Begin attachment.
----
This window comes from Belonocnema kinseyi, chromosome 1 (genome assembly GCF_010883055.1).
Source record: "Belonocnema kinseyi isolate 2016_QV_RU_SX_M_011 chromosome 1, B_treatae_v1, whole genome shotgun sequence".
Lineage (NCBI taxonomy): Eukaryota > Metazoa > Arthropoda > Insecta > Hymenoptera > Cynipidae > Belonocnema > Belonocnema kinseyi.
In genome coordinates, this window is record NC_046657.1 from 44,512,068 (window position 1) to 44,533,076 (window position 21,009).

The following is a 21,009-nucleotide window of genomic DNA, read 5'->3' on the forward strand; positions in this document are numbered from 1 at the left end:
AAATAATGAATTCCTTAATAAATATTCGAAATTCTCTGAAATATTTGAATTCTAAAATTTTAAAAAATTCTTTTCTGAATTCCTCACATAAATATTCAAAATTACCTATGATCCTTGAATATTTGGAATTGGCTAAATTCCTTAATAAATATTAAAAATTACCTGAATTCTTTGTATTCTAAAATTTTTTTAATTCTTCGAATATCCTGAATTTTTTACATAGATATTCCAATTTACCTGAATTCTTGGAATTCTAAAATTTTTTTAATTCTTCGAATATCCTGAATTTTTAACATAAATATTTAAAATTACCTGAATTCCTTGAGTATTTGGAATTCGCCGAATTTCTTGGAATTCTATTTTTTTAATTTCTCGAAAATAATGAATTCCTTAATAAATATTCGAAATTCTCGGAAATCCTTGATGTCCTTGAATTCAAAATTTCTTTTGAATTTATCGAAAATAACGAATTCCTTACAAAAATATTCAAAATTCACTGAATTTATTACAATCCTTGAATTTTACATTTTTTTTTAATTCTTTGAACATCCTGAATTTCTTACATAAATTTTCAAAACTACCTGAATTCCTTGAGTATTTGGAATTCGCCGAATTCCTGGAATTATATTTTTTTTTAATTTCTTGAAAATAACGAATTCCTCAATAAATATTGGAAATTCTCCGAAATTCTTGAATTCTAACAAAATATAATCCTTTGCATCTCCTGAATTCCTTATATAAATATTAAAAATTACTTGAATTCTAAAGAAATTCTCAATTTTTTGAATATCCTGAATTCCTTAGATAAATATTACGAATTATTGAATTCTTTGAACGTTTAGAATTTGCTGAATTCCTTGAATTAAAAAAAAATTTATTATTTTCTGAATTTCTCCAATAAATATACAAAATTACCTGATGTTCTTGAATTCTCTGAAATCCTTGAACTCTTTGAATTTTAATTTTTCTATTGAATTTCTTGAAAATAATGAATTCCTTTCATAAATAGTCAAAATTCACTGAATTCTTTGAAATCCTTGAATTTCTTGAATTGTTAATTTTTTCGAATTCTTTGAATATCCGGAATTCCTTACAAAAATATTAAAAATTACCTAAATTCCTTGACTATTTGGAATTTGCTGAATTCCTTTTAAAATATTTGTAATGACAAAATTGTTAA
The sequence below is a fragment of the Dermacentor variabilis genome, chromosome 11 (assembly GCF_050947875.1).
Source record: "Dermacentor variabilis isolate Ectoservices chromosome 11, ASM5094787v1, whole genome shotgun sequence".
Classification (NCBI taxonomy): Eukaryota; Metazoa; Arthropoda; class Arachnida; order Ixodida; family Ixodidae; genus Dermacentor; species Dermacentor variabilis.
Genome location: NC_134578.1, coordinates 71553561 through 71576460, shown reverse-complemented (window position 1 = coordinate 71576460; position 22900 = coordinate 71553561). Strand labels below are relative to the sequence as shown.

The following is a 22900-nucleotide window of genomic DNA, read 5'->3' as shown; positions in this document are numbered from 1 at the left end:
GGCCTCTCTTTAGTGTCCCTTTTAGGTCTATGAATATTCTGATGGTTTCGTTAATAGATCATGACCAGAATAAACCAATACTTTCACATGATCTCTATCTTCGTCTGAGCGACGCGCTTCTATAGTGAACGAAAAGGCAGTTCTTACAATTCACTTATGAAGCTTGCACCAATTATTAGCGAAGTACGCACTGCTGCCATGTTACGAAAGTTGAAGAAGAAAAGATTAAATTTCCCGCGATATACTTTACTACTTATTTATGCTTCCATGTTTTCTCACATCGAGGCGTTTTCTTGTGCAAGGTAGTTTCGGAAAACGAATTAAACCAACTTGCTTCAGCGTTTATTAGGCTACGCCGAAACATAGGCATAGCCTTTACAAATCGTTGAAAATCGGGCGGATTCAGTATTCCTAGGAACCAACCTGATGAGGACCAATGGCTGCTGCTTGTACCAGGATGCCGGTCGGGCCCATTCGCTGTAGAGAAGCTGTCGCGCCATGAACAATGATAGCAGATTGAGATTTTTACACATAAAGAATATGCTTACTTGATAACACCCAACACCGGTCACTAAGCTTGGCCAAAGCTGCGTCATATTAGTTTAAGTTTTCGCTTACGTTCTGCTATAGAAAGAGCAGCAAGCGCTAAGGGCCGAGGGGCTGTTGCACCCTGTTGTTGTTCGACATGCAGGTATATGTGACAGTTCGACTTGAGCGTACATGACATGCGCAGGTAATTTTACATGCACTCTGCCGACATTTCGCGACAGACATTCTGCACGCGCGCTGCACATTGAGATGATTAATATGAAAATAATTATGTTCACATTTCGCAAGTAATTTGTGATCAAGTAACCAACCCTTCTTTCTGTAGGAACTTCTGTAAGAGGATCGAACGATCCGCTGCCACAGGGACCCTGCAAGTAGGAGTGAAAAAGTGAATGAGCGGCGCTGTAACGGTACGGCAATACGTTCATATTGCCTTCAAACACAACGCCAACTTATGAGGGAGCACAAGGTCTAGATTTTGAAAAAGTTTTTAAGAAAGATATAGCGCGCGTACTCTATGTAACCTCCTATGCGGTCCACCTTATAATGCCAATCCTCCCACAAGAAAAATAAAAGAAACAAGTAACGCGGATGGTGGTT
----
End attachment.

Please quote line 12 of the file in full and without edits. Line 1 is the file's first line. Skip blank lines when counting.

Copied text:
GGCCTCTCTTTAGTGTCCCTTTTAGGTCTATGAATATTCTGATGGTTTCGTTAATAGATCATGACCAGAATAAACCAATACTTTCACATGATCTCTATCTTCGTCTGAGCGACGCGCTTCTATAGTGAACGAAAAGGCAGTTCTTACAATTCACTTATGAAGCTTGCACCAATTATTAGCGAAGTACGCACTGCTGCCATGTTACGAAAGTTGAAGAAGAAAAGATTAAATTTCCCGCGATATACTTTACTACTTATTTATGCTTCCATGTTTTCTCACATCGAGGCGTTTTCTTGTGCAAGGTAGTTTCGGAAAACGAATTAAACCAACTTGCTTCAGCGTTTATTAGGCTACGCCGAAACATAGGCATAGCCTTTACAAATCGTTGAAAATCGGGCGGATTCAGTATTCCTAGGAACCAACCTGATGAGGACCAATGGCTGCTGCTTGTACCAGGATGCCGGTCGGGCCCATTCGCTGTAGAGAAGCTGTCGCGCCATGAACAATGATAGCAGATTGAGATTTTTACACATAAAGAATATGCTTACTTGATAACACCCAACACCGGTCACTAAGCTTGGCCAAAGCTGCGTCATATTAGTTTAAGTTTTCGCTTACGTTCTGCTATAGAAAGAGCAGCAAGCGCTAAGGGCCGAGGGGCTGTTGCACCCTGTTGTTGTTCGACATGCAGGTATATGTGACAGTTCGACTTGAGCGTACATGACATGCGCAGGTAATTTTACATGCACTCTGCCGACATTTCGCGACAGACATTCTGCACGCGCGCTGCACATTGAGATGATTAATATGAAAATAATTATGTTCACATTTCGCAAGTAATTTGTGATCAAGTAACCAACCCTTCTTTCTGTAGGAACTTCTGTAAGAGGATCGAACGATCCGCTGCCACAGGGACCCTGCAAGTAGGAGTGAAAAAGTGAATGAGCGGCGCTGTAACGGTACGGCAATACGTTCATATTGCCTTCAAACACAACGCCAACTTATGAGGGAGCACAAGGTCTAGATTTTGAAAAAGTTTTTAAGAAAGATATAGCGCGCGTACTCTATGTAACCTCCTATGCGGTCCACCTTATAATGCCAATCCTCCCACAAGAAAAATAAAAGAAACAAGTAACGCGGATGGTGGTT